I just didn’t want her to think I went around randomly collecting juvenile gigolos and giving them cars.
4. Hero’s Journey
We were able to get everything done, even the personal plate that D. J. wanted to reflect his startup audio-video business, until it came to actually removing Melissa’s plates. After eleven years the bolts were frozen past the capacity of hex wrenches and 3-in-1 oil. D. J. has a friend who does car work and said he would swap them out and drop them off later.
After my ceremonial and somewhat manic presentation of the keys at the clerk’s station it was natural that he open the driver’s side and fall in. He is about six-two and would be six-four if not for the curvature inflicted by computer addiction so it was a long fall, sort of a gradual cascade really. We pulled out into the Concrete Maze Of Hell and he decided that the outbound interstate ramp ought to get us going on the return route.
The next thing I knew we were going over the Wilson Bridge into Maryland. What the Bay Bridge is to San Francisco or the Severn Bridges to Wales, the Wilson Bridge is to D. C. It’s like Bifrost, only with a weird pontoon in the middle.
I must have been so endorphin saturated by this time that nothing mattered. D. J. kept going at a nice pace and without obvious signs of stress until, a couple of miles and two or three cloverleaves past the bridge, we found a parking lot. It had something to do with the National Harbor project. D. J. unholstered his cell phone, kicked up the GPS and entered his home address.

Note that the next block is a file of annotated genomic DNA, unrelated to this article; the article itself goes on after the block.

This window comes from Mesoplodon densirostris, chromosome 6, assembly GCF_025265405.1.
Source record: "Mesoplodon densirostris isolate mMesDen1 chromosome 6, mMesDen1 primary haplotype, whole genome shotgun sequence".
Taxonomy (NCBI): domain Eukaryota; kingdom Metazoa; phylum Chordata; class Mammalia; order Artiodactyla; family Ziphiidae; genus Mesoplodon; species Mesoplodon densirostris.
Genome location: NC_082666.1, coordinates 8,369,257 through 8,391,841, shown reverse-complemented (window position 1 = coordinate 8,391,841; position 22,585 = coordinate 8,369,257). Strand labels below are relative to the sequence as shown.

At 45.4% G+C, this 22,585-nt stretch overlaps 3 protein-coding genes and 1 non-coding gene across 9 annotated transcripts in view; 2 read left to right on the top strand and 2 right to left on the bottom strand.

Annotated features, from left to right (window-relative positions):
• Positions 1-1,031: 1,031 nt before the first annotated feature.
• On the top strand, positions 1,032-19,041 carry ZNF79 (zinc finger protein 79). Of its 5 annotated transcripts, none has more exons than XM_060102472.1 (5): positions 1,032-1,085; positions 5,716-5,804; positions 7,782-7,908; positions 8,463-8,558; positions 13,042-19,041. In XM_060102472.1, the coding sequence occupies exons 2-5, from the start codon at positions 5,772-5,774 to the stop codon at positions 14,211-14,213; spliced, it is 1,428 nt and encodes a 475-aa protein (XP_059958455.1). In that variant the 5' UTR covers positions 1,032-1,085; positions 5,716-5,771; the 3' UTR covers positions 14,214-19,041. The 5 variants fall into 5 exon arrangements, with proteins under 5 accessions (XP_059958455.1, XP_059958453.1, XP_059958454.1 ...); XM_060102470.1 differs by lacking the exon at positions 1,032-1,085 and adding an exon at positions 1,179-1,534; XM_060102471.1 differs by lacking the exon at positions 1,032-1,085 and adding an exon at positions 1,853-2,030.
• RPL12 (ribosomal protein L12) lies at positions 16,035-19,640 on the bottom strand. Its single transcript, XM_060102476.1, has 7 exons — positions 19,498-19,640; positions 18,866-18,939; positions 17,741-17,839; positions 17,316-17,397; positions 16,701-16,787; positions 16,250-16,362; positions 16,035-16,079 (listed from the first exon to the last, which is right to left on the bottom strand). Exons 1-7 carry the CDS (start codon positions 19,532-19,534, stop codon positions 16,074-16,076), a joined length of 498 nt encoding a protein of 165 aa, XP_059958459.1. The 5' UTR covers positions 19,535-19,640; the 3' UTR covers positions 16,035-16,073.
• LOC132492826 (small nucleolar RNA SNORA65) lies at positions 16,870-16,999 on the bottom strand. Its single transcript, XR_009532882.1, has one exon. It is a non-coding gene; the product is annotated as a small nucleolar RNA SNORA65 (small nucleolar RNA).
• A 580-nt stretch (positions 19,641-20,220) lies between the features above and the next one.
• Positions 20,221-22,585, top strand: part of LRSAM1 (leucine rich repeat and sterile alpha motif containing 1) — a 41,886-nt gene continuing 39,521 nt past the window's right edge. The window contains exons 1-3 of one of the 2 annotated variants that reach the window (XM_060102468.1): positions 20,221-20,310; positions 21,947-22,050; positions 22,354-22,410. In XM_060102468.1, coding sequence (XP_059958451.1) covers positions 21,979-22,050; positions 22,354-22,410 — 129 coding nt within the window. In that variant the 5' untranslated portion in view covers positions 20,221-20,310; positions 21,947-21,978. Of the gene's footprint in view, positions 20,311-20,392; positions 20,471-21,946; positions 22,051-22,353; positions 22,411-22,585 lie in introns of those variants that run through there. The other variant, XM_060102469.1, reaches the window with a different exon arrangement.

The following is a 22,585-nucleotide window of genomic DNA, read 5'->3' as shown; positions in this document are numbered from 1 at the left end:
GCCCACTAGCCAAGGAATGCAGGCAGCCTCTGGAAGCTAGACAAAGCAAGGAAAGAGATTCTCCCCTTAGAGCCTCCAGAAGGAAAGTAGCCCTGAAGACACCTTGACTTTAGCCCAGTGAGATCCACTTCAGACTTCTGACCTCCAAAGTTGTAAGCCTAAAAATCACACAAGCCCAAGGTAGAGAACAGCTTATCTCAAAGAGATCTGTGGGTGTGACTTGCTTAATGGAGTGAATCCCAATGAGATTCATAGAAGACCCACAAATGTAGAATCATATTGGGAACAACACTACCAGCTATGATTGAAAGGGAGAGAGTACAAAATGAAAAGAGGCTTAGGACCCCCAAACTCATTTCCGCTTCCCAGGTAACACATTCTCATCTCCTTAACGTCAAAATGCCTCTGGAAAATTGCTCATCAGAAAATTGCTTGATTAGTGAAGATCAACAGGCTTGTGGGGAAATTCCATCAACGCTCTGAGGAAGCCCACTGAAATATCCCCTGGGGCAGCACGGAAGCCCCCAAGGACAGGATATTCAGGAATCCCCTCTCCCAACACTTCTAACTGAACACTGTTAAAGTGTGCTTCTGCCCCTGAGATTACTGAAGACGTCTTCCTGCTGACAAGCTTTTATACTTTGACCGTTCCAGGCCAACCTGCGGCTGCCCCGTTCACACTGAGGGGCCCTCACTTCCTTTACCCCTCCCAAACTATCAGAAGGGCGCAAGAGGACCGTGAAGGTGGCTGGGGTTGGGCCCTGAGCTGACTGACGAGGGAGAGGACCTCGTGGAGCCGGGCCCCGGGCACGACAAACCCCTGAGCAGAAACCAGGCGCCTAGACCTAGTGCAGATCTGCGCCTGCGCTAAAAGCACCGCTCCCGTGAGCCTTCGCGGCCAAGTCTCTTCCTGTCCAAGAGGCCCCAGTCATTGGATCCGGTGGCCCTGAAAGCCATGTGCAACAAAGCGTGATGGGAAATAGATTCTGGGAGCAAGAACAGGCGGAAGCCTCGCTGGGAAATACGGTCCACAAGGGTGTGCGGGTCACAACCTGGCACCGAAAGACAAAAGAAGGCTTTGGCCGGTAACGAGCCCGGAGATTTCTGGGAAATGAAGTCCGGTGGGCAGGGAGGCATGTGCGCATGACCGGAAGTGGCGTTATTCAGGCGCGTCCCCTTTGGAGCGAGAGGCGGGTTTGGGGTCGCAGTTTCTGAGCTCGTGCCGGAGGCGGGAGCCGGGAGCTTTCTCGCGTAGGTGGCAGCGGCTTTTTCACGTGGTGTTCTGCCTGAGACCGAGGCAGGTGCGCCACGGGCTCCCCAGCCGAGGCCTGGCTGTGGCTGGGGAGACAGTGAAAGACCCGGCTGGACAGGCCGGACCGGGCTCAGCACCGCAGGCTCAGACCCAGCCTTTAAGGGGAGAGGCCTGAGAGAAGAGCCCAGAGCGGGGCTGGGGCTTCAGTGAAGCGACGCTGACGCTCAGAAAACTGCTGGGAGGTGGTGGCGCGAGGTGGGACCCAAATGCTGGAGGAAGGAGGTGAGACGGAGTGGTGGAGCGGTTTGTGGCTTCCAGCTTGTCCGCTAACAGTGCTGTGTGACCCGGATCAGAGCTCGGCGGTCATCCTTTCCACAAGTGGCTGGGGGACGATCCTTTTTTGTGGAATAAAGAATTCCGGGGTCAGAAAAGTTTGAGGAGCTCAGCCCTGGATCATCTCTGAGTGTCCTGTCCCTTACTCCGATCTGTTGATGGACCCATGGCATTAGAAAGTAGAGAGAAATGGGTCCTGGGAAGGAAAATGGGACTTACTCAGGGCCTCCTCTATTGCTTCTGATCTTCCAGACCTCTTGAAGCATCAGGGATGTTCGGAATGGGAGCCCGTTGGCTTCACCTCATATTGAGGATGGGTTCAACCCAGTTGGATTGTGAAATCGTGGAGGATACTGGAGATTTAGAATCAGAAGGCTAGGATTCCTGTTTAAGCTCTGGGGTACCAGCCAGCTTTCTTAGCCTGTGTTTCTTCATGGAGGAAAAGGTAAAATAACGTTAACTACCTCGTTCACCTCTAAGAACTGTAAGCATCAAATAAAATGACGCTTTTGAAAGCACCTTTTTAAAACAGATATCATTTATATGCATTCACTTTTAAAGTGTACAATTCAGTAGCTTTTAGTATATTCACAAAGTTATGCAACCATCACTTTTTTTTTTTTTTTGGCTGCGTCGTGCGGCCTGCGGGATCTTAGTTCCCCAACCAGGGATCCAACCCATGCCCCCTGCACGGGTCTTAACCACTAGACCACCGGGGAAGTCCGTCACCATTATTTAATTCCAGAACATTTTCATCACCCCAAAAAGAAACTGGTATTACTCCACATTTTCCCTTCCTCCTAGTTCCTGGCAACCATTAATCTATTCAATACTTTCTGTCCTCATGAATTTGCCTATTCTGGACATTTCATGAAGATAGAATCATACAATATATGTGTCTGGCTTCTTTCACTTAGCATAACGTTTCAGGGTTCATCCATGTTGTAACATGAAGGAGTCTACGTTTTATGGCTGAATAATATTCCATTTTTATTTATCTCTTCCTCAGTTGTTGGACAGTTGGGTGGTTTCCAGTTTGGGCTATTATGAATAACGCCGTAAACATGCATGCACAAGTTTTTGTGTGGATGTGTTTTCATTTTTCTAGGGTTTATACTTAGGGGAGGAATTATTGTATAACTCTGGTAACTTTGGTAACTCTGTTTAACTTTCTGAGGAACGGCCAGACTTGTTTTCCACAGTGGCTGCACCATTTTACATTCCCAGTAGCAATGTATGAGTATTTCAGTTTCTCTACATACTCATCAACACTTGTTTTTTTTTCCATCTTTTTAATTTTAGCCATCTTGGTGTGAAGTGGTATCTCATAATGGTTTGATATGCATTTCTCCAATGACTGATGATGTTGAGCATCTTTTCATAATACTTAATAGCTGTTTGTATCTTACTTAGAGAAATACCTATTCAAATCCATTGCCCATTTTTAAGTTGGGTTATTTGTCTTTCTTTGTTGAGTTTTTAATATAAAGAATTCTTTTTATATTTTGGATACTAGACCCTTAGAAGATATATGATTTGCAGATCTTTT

“Turn right and go 2.3 miles to the ramp for I-295,” said a tinny female voice. We did that.
I cradled the phone in my left hand so that he could glance at the GPS map, which led us past four exits in the state of Maryland and to a return route through the Nation’s Capital, complete with scenic views from several elevated roadways. D. J. was impressively laid back. “I’ve had to drive downtown a few times,” he said. “I do feel sorry for that little Nissan Altima that was next to me the first time I tried to park Nate’s double-axle pickup. I mean I didn’t hit it but I have no idea how he ever got out of there.”
“You don’t say.”
There were a few breath-suckers, like the car that pulled into our lane, ran its blinker post facto and then slowed down, but D.J. braked before we hit it, though a second or two after I saw my life pass before my eyes. He can actually drive pretty damn well. It wasn’t nearly as bad as what I’d expected when I saw the Wilson drawbridge looming up ahead of us.
5. Victory Lap
We got back on familiar ground and I showed off my favorite shortcuts through Arlington. D.J. tootled off to find his gearhead friend, full of plans involving Bondo, airbrushing and the local high school’s practicum auto body shop. I think he realizes he is going to beome well acquainted with Kirk the mechanic, but he’s already got second-job plans. About two hours later he reappeared, sporting the temporary tags and handing off the ones I needed to turn in. The car was full of impossibly young-looking people grinning from ear to ear. He didn’t mention my having suddenly become his godmother. I can’t decide if my implicit context is Cinderella or the Mafia.
Two hours after that as I was rolling the trash to the curb Melissa swung by again. Honks and waves.
I wonder when he went to bed.